Timely information brought about by communication infrastructure enables risk-sharing across regions
Wild price fluctuations are a prominent feature of agricultural markets because of their relatively inelastic demand and (short-run) supply and substantial production risk. As a result, governments and international organisations have long sought to tame extreme food prices – especially for staple food items like grains – as an important policy goal. A growing body of empirical work has documented the possible severe consequences of extreme food prices, including social unrest, political turmoil, malnutrition of vulnerable populations and high mortality rates (e.g. Burgess and Donaldson 2010, Arezki and Bruckner 2011, Kudamatsu et al. 2012, Kung and Ma 2014, Bellemare 2015). It suggests that the difficulty of coping with extremely high food prices could create substantial and potentially irreversible welfare losses for poor households and regions. At the same time, another strand of literature shows that a fall in communication times resulting from major improvements in communication infrastructure, such as mobile phones and the telegraph, can facilitate cross-market integration and increase trade volumes (Jensen 2007, Aker 2010, Allen 2014, Steinwender 2018). However, discussions on the impact of reduction of information frictions on price variability are conspicuous by their absence. In our recent study (Gao and Lei 2021), we attempt to address this gap in the literature and examine whether access to timely information reduces grain price variability.
Our study: Exploiting a setting in history
We consider an unusual historical setting – the expansion of the telegraph network in late 19th century China, when railroads were limited – to empirically examine how the reduction of information frictions affects grain price variability. The telegraph network in 19th century China provides an ideal setting for a number of reasons:
- The introduction of the telegraph revolutionised long-distance communication by allowing people to exchange information at once, which represented a substantial reduction in information frictions.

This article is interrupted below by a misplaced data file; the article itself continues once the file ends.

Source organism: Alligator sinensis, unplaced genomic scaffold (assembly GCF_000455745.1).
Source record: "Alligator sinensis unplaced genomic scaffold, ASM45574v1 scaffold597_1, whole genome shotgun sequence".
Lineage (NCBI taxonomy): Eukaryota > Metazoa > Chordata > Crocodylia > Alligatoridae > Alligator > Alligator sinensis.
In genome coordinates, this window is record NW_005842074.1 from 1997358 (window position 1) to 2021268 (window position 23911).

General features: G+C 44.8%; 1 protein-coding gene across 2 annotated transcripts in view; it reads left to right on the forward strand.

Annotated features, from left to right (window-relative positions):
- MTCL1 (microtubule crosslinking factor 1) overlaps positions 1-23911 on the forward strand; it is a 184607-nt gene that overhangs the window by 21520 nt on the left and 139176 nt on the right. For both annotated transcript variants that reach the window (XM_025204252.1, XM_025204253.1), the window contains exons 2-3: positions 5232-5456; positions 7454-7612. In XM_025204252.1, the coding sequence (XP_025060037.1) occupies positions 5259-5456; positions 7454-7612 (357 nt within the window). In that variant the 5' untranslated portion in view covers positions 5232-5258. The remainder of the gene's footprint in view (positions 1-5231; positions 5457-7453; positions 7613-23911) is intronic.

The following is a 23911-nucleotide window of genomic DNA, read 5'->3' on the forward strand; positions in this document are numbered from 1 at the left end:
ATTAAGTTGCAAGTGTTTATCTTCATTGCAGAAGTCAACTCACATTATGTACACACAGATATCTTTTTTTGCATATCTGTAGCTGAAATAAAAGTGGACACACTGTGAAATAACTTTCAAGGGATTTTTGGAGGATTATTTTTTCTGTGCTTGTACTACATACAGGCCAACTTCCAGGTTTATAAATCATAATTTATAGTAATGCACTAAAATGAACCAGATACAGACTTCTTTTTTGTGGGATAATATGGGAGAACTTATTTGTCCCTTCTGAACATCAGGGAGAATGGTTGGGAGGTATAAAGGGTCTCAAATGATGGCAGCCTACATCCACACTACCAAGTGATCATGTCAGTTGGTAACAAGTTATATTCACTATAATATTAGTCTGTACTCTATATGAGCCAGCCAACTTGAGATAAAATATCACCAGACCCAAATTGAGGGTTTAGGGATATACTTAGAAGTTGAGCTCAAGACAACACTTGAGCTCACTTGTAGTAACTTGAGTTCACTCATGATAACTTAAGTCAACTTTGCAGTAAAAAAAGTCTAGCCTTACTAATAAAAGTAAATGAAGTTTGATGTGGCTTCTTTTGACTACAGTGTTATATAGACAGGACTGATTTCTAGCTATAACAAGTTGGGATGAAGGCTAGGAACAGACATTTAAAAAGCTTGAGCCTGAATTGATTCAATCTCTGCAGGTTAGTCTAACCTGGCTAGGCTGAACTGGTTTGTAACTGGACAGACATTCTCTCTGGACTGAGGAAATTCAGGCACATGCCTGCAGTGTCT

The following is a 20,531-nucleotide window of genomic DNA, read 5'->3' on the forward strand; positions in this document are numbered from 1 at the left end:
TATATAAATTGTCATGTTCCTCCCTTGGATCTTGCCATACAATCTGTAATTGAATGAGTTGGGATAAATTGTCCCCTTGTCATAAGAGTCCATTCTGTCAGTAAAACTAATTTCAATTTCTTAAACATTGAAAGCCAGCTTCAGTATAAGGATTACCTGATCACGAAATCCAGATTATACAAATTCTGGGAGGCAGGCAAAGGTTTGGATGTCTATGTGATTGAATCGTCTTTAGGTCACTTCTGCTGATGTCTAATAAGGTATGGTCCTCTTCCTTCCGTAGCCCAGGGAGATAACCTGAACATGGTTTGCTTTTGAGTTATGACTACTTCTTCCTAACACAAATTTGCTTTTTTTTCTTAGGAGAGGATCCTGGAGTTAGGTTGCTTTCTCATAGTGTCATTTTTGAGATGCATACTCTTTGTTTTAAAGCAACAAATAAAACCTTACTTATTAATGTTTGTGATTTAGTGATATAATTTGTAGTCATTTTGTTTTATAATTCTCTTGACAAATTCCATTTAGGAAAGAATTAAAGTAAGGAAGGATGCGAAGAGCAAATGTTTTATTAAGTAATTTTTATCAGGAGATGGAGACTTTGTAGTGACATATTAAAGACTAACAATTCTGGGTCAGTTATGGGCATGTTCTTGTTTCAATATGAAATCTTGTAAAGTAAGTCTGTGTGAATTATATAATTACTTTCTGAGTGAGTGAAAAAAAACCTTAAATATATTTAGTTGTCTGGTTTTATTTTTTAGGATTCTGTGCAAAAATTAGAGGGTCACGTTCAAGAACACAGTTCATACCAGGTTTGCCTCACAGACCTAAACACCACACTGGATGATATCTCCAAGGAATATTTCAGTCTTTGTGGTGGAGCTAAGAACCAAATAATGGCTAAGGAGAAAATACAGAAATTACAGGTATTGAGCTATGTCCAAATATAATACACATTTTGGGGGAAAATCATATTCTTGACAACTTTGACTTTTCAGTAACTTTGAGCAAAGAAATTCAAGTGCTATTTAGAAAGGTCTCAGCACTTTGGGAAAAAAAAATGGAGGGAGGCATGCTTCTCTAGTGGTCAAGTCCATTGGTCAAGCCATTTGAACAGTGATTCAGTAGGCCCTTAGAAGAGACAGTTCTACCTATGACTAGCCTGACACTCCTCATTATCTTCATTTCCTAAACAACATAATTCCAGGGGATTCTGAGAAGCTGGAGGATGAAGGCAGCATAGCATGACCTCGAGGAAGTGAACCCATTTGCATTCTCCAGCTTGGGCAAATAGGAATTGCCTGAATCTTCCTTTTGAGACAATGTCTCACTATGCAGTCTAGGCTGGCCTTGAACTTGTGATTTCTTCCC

- Disentangling the effects of information frictions from those of transportation costs is very difficult if we are looking at the placement of telegraph poles, as telegraph systems were often built along railroads. The telegraph network in 19th century China was unique because it expanded quickly across the country before many regions were connected by railroads. This time window provides us with an ideal experimental setting in which communication time was markedly reduced for regions that adopted the telegraph, while transportation costs remained relatively fixed. Furthermore, one natural concern when estimating the effect of adopting new technology is that the project's location is usually associated with economic factors. However, these concerns are less important in China, where military and political motives for telegraph placements usually trumped market needs, and the timing of telegraph connection was therefore unforeseen.
- The vast telegraph network in China also provides substantial heterogeneities between regions, which allows us to better understand the impact of a reduction in communication time under different conditions.
Telegraph connection stabilises food prices
We explore the roll-out of the telegraph network between 1870 and 1904. By comparing telegraph-connected regions to those not connected, we find that the telegraph, by allowing the immediate exchange of information, strongly attenuated both the magnitudes and the incidence of extreme prices. According to our preferred specification, telegraph access leads to a reduction in maximum rice prices by about 4% of its mean. It also lowers the average likelihood of the occurrence of rice price spikes from 1.8% to 1.2%.
In Figure 1, we present the differences in maximum rice prices between telegraph-connected regions and regions with no telegraph connection over three years. It shows that the downward shifting of the maximum price occurred immediately after the telegraph arrived and finished within one year. Such a sharp decline in price surges is key as it suggests that our results are not driven by slow-moving confounding factors, such as rising population or improvement in institutions. Importantly, we also show that the effect of the telegraph depends on the scale of the network, meaning that the attenuating effect of the telegraph rises when more regions with relatively lower prices are connected to the network.